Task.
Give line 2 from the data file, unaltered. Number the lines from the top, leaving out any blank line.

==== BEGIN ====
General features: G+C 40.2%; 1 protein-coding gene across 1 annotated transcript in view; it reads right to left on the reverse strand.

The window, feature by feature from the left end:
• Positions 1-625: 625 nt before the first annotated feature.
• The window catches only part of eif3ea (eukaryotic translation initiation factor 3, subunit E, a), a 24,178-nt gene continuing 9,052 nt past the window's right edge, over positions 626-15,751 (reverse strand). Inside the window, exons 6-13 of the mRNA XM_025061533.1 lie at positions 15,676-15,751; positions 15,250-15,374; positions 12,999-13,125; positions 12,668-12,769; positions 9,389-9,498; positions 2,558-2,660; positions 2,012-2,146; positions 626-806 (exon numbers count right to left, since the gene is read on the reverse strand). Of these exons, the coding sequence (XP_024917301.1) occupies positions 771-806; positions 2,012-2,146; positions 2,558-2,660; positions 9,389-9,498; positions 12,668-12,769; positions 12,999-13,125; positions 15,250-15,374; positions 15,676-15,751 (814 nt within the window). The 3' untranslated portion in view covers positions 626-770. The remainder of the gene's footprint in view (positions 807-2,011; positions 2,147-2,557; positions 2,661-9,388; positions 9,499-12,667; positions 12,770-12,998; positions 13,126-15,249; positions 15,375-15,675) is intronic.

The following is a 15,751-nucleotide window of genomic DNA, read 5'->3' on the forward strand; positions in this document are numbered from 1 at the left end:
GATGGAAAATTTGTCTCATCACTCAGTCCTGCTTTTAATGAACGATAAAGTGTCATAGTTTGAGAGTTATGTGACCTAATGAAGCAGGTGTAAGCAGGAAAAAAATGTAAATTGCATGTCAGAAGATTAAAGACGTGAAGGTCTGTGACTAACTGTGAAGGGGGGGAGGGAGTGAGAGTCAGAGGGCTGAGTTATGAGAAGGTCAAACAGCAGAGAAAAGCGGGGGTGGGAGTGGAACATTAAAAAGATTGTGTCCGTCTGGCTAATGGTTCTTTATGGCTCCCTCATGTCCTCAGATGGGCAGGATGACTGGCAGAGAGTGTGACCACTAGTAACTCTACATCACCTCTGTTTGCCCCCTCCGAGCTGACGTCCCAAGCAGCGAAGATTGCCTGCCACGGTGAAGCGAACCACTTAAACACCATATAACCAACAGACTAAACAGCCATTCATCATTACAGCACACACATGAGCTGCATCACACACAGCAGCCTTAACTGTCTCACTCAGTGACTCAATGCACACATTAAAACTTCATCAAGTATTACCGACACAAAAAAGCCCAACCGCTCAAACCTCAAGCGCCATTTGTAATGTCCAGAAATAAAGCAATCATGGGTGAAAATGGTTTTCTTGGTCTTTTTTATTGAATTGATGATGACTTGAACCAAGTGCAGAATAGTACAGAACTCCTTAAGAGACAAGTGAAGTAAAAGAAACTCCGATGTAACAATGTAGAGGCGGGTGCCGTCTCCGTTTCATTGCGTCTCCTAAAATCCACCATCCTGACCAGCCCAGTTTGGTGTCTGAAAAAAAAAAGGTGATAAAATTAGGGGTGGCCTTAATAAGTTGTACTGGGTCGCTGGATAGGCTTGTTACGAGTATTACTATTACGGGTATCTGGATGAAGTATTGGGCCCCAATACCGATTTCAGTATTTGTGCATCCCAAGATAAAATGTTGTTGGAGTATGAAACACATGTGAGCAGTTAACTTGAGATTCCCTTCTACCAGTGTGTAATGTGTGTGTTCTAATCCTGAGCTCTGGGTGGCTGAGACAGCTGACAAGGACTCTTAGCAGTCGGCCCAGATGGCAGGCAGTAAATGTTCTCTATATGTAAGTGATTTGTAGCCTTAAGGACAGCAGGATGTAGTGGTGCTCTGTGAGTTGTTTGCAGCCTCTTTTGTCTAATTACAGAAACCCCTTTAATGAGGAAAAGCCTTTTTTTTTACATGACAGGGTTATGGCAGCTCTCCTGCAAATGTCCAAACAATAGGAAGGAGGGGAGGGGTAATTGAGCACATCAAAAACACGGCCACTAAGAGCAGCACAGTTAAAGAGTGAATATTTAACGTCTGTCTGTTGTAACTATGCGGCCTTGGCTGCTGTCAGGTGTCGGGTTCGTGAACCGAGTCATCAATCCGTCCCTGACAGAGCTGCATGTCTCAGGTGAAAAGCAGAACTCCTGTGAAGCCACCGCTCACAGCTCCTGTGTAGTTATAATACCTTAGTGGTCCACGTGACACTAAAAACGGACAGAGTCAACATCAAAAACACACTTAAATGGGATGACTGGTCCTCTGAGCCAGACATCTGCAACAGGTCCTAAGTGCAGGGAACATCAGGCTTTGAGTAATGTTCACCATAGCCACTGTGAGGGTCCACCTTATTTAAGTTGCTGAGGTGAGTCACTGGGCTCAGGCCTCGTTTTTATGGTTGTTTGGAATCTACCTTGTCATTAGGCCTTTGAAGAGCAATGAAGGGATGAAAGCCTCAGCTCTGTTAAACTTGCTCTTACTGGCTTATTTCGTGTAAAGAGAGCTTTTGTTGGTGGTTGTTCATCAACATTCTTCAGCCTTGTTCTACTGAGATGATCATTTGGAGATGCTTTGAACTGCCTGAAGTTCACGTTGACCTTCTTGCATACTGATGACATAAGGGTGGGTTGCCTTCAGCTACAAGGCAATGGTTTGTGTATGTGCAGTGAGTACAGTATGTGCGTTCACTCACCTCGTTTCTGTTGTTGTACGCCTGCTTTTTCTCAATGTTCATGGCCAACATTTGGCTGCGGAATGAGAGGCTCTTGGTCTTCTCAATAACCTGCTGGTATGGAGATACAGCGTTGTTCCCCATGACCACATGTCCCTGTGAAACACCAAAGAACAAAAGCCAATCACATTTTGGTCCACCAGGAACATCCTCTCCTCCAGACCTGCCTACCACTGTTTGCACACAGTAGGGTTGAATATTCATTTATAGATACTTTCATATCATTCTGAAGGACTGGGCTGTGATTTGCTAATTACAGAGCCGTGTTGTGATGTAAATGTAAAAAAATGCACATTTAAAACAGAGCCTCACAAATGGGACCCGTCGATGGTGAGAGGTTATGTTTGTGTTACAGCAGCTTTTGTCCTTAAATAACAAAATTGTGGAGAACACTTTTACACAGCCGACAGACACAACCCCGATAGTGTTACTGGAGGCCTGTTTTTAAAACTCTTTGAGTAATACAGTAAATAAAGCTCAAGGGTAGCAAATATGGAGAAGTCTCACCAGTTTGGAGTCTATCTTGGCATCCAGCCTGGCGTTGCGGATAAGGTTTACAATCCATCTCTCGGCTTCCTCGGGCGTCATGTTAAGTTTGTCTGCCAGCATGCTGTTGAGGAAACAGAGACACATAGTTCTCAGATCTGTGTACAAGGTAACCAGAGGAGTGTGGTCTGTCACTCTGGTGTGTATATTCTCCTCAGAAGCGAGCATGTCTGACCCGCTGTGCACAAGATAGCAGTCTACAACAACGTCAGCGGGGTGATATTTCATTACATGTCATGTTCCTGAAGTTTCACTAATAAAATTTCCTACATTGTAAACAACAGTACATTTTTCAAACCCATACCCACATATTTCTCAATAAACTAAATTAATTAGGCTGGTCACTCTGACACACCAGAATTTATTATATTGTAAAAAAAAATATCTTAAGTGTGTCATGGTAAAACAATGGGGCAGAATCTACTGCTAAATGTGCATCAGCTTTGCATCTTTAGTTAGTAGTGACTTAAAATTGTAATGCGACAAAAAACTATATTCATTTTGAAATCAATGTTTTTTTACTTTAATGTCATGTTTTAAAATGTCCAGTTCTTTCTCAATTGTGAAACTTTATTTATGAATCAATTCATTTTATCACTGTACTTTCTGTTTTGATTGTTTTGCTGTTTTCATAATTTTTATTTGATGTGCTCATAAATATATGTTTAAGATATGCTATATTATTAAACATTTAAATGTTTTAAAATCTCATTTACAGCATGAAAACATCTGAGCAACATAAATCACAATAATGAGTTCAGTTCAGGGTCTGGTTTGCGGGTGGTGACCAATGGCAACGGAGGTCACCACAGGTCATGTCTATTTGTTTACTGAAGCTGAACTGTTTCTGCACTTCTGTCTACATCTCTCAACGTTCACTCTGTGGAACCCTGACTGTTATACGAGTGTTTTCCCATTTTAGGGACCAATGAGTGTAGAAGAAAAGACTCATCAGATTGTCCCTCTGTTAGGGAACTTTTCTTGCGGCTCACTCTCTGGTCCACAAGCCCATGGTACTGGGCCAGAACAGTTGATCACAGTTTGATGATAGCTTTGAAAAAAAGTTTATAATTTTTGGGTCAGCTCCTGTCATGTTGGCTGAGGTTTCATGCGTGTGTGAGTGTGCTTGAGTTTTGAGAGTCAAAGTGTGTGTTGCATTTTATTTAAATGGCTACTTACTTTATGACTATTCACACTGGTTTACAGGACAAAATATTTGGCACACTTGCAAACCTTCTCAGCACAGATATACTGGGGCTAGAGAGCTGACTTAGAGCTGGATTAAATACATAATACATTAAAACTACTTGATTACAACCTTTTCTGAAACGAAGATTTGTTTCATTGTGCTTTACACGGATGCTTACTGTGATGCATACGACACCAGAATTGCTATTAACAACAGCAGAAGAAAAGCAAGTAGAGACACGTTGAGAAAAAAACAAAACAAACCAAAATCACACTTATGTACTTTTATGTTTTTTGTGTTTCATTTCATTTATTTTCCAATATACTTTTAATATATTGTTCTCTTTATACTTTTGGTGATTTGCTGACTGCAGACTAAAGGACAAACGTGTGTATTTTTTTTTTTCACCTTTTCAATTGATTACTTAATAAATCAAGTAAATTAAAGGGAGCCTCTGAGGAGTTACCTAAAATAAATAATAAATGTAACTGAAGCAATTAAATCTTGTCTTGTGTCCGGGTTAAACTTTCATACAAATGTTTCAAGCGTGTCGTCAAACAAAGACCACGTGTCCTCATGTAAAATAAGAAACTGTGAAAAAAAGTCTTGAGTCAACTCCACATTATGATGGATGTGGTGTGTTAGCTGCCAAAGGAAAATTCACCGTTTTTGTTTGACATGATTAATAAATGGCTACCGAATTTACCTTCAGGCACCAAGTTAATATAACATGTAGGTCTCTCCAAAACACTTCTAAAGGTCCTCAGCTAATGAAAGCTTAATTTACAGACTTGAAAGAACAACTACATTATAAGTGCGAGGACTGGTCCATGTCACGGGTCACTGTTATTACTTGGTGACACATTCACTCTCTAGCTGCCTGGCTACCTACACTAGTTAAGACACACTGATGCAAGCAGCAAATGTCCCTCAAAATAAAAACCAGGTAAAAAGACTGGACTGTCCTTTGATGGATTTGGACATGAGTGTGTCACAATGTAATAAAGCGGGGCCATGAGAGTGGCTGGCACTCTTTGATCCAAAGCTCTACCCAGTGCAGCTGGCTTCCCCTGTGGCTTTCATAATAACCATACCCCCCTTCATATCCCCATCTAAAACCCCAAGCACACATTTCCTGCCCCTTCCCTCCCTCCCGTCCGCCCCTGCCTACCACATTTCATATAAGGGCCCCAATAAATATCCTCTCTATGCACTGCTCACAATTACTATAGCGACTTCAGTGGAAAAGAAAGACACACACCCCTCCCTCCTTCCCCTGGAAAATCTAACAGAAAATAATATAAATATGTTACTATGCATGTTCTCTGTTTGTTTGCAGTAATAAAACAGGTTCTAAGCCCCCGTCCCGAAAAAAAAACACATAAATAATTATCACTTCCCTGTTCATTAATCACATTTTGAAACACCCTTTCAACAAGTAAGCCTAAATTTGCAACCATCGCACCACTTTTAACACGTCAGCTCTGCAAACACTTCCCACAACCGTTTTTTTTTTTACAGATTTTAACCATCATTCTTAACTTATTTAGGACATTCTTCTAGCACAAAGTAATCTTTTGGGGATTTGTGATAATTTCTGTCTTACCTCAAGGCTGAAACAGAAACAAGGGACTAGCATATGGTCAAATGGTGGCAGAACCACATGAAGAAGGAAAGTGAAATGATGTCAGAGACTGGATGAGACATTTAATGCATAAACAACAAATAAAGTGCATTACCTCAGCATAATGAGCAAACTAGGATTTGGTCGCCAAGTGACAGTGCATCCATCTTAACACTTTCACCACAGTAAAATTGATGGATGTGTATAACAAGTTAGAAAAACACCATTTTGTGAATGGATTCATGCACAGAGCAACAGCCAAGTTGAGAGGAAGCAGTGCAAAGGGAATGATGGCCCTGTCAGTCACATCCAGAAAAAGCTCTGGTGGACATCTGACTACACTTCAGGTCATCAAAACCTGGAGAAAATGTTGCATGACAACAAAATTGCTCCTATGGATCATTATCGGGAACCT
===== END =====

The window, feature by feature from the left end: